Sunday, November 23, 2014

CHICKEN SOUP FOR THE SOUL: A moment of classroom defiance, with good results

By AMY NEWMARK, Chicken Soup for the Soul | 8/1/2014

On her first day as a new professor, Elynne Chaplik-Aleskow faced a challenge to her authority. At the start of class, she asked the students to remove their hats. All complied except one young man. She repeated her request, this time to him directly. She was shocked when he said, flatly, “No.” As Elynne wrote in her story “The Hat,” published in our book on turning negative situations into positive ones, this was a crucial moment for her as a professor. Her reaction could shape the dynamic of the class for the rest of the semester. She kept calm and told the student, Mark, to see her after class.

In their brief meeting, she asked him earnestly if there was a reason he had to keep his hat on. He said there wasn’t and then took it off. The encounter puzzled Elynne. Mark didn’t seem the defiant type, and from that day forward he was obedient and a good student. Elynne simply filed the episode away and treated Mark as she did any other student.

On her first day as a new professor, Elynne Chaplik-Aleskow faced a challenge to her authority. At the start of class, she asked the students to remove their hats. All complied except one young man. She repeated her request, this time to him directly. She was shocked when he said, flatly, “No.” As Elynne wrote in her story “The Hat,” published in our book on turning negative situations into positive ones, this was a crucial moment for her as a professor. Her reaction could shape the dynamic of the class for the rest of the semester. She kept calm and told the student, Mark, to see her after class.

In their brief meeting, she asked him earnestly if there was a reason he had to keep his hat on. He said there wasn’t and then took it off. The encounter puzzled Elynne. Mark didn’t seem the defiant type, and from that day forward he was obedient and a good student. Elynne simply filed the episode away and treated Mark as she did any other student.

The class, which was a requirement, involved public speaking, which was a challenge for Mark. He had multiple sclerosis, which impeded his speech. Nevertheless, he performed well in the class and was even responsible for one of the class’s most memorable moments: a speech about stem cell research and how it could help people suffering from his condition.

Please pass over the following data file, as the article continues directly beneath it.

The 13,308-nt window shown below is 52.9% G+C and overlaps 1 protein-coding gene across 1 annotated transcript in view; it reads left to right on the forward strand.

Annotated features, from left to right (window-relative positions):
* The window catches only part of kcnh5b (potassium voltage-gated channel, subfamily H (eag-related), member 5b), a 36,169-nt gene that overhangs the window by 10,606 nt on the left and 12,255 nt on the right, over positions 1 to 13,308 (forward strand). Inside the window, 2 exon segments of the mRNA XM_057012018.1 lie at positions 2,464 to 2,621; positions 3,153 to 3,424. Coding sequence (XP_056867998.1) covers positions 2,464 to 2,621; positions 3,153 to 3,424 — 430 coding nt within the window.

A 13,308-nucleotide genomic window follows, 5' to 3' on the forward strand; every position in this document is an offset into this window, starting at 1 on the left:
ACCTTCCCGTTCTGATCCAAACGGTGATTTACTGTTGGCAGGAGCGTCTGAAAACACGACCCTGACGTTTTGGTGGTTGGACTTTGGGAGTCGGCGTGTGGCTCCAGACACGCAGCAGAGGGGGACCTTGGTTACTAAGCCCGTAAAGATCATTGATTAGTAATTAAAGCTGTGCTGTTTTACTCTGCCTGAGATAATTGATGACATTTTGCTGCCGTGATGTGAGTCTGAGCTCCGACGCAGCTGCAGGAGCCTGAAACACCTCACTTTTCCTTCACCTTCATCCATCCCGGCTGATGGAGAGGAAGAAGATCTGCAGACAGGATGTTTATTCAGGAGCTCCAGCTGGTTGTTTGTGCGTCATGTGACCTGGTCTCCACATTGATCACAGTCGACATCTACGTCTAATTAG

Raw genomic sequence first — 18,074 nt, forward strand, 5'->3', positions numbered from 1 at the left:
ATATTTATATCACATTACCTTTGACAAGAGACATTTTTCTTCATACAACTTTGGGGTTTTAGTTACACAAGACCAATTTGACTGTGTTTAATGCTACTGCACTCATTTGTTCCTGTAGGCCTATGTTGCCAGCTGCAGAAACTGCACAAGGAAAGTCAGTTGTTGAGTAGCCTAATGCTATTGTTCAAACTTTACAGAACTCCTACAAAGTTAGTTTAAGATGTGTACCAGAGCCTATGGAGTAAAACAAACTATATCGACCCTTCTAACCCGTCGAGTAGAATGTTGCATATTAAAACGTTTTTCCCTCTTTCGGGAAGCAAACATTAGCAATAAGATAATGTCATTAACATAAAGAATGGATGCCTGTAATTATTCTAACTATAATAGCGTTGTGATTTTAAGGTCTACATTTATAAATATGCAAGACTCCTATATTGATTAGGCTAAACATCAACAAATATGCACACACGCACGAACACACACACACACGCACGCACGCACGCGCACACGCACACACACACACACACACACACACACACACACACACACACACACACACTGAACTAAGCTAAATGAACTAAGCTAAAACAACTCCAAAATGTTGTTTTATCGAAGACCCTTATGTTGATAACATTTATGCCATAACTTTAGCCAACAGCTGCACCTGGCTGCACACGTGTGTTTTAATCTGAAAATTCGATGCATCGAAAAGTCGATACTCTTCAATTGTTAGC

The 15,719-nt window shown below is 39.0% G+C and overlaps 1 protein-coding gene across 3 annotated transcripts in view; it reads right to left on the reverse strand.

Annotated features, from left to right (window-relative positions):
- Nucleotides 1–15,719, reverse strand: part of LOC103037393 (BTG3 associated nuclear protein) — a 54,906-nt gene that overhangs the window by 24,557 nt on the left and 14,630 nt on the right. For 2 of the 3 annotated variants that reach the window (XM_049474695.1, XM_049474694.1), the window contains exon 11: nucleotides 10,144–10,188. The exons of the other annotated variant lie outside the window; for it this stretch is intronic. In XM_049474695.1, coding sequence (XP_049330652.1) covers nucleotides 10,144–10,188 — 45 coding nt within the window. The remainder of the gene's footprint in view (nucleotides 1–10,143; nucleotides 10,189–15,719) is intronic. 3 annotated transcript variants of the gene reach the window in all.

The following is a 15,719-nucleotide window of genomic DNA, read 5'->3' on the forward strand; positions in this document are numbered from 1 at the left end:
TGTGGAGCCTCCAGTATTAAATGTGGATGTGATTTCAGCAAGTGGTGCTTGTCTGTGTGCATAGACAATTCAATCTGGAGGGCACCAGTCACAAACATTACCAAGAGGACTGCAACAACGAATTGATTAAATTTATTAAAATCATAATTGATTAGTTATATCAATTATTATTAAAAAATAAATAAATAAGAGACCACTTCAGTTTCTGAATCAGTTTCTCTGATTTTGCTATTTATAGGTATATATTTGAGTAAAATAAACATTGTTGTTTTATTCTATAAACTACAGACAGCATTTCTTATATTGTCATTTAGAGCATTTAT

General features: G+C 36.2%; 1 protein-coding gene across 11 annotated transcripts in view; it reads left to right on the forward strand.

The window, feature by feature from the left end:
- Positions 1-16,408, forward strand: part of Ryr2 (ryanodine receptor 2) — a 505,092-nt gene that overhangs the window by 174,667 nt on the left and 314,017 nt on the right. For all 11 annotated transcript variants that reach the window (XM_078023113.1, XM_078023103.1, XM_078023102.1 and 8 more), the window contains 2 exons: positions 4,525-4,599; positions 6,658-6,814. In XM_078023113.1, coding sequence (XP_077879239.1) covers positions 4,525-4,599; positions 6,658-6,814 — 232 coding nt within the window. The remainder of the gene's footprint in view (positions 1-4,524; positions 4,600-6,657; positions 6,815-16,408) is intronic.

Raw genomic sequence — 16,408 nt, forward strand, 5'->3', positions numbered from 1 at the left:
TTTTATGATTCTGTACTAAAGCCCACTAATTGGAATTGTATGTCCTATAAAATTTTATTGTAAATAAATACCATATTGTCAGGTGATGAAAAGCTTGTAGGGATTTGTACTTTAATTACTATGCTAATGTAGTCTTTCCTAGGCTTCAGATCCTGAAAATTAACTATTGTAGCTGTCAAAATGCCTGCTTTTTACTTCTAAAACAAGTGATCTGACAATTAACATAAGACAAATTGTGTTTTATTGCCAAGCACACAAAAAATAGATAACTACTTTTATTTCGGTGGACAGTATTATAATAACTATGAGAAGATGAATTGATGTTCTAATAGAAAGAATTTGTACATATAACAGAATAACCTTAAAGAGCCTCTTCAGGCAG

At the end of the semester, Mark asked to speak to Elynne after class, just as they’d done at the beginning. He asked her if she remembered the incident with the hat — he wanted to explain. He’d disobeyed because he was mortified by the idea of speaking in front of the class and he’d hoped she would kick him out. Now he wanted to thank her. She had given him the benefit of the doubt and the chance to overcome one of his great fears. A few years later, he emailed to tell her that he had recently performed some of his poetry at an open mic night, something he never would have done without her support.

•••

Judith Morton Fraser’s yoga teacher told the class to do handstands. Judith was terrified. She hadn’t done a handstand in 47 years, and she’d been a dancer then. As the teacher insisted everyone could do it, Judith felt that this was karmic payback for all of those times she’d urged her daughter to try something new and scary when she was a kid, as she wrote in her story “Be Careful What You Tell Your Children,” for our book on mothers and daughters.

When Judith’s daughter was young, she had been nearly overwhelmed by stage fright before a performance, but Judith had urged her on, saying: “Just try. Do what you can.” Another time, she’d been afraid to try a walkover, a gymnastics move. It involved a handstand, followed by a back bend and then flipping up into a standing position. Judith had seen the fear in her daughter’s eyes as she prepared to do it, but Judith urged her on anyway. Once she got up the nerve, Judith’s daughter was able to do it, but she might not have tried without the encouragement from her mom: “You can do it. I know you can. Just try.”

Now the yoga teacher was saying the same words to the class. She told everyone to pair off so they could help each other get upright. Judith stayed near the back of the room, thinking about sneaking off so she wouldn’t have to try. But then the teacher approached; apparently she would be Judith’s partner. “You can do it, Mom. I know you can,” the woman said, and Judith felt obliged to try. It would have been terribly hypocritical to bow out now after all those years of telling her daughter, who happened to be the yoga teacher, to try even when she was afraid. With her daughter’s help, and despite her fear of embarrassment, Judith kicked her feet off the ground and managed to stay upright in a handstand. Apparently, her daughter had been right. She could do it. “You have to be careful what you tell your children,” Judith wrote. “The words may come back to haunt you.”

Syndicated by Chicken Soup for the Soul Publishing, online at www.chickensoup.com

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